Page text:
Lori King, professor of theology, is a U.S. citizen living in Assisi, Italy. She’s been confined to her home since Sunday, March 8, at 9 p.m.

We connected recently via phone.

“Even before the lockdown, Mass had been suspended. I’d gone to 6 p.m. Mass at the Cathedral of San Rufino, my home parish. When I came home, a letter inside the door from the bishop announced that all Masses and public liturgical functions were being suspended until April 3.

“I felt as if the wind had literally been knocked out of me. I thought, ‘This can’t be happening.’ ”

But by the next day she’d settled into a different rhythm. The lack of social opportunities and work obligations freed her to devote herself fully in prayer to the crisis at hand.

“I’m very privileged to be here during this. I’ve always said that in any kind of major world crisis, I’d want to be in Assisi. And here I am.”

Lori King. (Judy Thomas)

The church bells still ring the Ave Maria for the Angelus at noon and at 6 p.m. for Vespers. She has a terrace that has the Cathedral of San Rufino on one side and the Basilica of St. Clare on the other. Off in the distance she can see Rivotorto, which is the first place St. Francis lived with the brothers.

“I can also look across from my balcony to the priests’ residence and I know that in their private chapels at San Rufino they’re offering the Mass. That’s going on all over Assisi, I’m sure, with the friars, with the sisters. That’s a great solace.”

King generally walks the 20 minutes or so for groceries near the Basilica of St. Francis, which allows her at least a bit of time outdoors. Some of the churches remain open and residents are also allowed to go in and pray.

The mayor posed the quarantine as a sacrifice for the elderly and those who were most vulnerable, and the notion took hold very quickly. “The Italians have suffered. Their suffering from the war is not far from their collective memory. This is just who we are, is the thought. We’re used to this. We survive this way.”

Other than the first night the announcement was made, she’s seen no evidence of hoarding.

“And trust me, the Italians love their food! But what’s important here is the human contact, the relationships. I can’t go anywhere in Assisi and have a conversation with anyone who knows me without being asked, ‘How’s your son? How’s your mother?’ ”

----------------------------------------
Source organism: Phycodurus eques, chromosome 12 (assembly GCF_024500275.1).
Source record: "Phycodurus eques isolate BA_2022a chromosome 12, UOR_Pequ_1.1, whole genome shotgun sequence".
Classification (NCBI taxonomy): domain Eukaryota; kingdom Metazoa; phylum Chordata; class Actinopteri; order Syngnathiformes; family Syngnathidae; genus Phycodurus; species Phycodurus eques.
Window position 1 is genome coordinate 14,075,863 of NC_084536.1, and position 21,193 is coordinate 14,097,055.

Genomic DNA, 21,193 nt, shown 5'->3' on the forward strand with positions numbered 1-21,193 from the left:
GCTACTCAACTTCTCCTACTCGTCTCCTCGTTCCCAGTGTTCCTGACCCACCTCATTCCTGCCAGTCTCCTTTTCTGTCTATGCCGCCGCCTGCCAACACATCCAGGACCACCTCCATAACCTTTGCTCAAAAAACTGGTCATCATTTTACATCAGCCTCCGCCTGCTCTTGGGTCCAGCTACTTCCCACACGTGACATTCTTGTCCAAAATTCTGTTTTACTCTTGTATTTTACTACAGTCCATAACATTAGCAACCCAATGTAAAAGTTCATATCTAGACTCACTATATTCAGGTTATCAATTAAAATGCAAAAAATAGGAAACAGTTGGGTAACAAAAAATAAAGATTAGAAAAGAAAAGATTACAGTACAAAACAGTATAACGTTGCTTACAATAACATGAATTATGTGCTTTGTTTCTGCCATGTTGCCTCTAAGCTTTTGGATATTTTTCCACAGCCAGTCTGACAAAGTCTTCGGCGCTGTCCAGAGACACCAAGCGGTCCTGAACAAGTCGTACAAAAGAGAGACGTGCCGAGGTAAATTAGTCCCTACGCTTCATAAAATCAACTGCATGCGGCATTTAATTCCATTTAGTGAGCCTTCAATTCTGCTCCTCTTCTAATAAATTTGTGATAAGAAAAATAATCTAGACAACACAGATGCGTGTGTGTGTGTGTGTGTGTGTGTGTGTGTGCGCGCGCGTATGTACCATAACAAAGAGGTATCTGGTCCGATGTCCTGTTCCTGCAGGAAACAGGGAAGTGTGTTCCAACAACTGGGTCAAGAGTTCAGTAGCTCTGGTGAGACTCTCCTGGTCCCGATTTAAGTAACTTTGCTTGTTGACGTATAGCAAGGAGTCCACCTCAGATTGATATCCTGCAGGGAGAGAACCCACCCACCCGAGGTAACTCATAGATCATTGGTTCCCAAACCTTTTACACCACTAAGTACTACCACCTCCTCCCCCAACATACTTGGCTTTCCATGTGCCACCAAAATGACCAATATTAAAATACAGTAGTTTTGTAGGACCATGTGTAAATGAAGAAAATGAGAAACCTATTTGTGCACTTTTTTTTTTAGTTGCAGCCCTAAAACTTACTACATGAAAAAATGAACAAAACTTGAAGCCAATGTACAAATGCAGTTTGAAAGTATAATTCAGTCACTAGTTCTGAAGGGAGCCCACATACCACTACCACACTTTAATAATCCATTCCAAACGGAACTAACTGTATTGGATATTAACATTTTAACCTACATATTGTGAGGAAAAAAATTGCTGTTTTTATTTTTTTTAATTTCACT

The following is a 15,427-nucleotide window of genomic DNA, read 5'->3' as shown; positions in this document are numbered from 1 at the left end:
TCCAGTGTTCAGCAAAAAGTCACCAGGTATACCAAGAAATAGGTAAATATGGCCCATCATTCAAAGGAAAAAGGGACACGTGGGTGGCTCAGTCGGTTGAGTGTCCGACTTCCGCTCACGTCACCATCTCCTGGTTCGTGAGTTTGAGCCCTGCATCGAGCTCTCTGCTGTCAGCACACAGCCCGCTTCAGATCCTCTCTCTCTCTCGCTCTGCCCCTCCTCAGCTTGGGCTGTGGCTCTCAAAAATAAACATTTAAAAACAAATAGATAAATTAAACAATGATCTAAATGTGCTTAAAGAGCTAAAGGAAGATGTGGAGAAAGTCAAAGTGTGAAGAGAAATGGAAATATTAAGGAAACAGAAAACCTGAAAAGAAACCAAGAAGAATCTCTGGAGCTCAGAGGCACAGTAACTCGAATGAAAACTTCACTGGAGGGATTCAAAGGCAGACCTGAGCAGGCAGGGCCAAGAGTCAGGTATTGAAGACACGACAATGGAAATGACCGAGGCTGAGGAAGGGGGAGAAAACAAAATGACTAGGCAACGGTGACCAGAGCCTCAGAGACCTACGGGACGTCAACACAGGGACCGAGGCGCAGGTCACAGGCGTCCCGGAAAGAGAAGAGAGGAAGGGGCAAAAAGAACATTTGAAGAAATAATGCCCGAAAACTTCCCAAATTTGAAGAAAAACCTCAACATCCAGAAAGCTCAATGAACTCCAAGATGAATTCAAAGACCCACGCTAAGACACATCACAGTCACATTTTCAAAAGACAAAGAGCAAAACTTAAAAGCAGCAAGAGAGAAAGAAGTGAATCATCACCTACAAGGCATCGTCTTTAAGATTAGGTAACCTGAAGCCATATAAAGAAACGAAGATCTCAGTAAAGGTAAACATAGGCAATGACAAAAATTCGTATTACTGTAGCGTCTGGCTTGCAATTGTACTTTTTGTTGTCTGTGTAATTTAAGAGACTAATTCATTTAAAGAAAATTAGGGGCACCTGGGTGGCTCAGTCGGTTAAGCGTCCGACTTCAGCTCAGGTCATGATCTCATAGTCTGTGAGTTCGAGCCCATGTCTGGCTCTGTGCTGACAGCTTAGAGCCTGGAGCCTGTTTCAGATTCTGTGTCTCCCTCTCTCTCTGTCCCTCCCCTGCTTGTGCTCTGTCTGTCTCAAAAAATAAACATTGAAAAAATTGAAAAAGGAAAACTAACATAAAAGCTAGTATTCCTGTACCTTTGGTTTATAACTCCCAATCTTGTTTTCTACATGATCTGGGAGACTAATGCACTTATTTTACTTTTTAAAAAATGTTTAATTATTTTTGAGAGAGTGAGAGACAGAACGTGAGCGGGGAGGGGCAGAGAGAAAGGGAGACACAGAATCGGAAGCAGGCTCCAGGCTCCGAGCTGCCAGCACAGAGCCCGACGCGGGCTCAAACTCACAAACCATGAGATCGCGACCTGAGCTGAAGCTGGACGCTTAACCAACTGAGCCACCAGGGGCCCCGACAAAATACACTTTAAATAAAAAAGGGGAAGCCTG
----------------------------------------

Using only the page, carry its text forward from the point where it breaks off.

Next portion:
(Pablo Kay)

Italy may also be a little further ahead than the U.S. in that they’re already taking a step back and looking at the pandemic from a philosophical, theological sense. We’re poised for transformation, people are realizing. What is it going to look like on the other side?

Even the visual of the coronavirus is interesting: “corona” in Italian is “crown,” which evokes the Crown of Mary, with its 12 stars. King recently spoke to a Benedictine, the former abbess of a community in Ireland.

“This abbess noted that at the end of the Easter octave, the sisters form a half-circle and pray the ‘Corona,’ the Rosary. Her pastor is saying, ‘We pray the Corona to fight the corona.’ ”

Another friend, slightly cynical, scoffed, “But all the viruses, under a microscope, have spiked crowns.”

Responds King: “Right, but none of them have been named the coronavirus. There is something mystical about it.

“I don’t like spiritualizing things too quickly, because it’s insulting to the human suffering that’s going on. But at the same time too many things are happening around the world for this all to be a coincidence: the wildfires, the crazy temperature patterns, that terrible tornado in Nashville.”

Also, why now? The virus could have surfaced in the fall, but instead it took hold just as Lent began.

“What do we say at the beginning of Lent? ‘Return to me, with your whole heart.’ ”

She feels that in the mystery of God’s plan, she is right where she’s supposed to be.

“God is either everything or he’s nothing. God is way bigger than COVID-19. People who have lived a life of surrender to God and knowing their utter dependency on God can shore up the other people who are spinning.

“The widespread panic comes from a spiritual malady or weakness. St. Augustine says, ‘Anyone who grows cold in love is sick in the Body of Christ. True health of the body is found in the unity of its members.’ ”

One temptation to avoid during the crisis will be to distract ourselves. “Check in with each other, but let’s not fill up this precious time that we’ve been given with too much texting, emailing, and news-watching.”

Psalms and Scripture have become ever-more relevant. A recent reading, King points out, uncannily echoes the major hygiene dictate of the day: “Resist the devil and he will take flight. Draw close to God and he will draw close to you. Cleanse your hands, you sinners. Purify your heart you backsliders. Be humble in the sight of the Lord and he will raise you on high” (James 4:7-8, 10).

“Cleanse your hands. Purify your hearts. Purify the surfaces but while you’re doing that — cleanse your hearts.”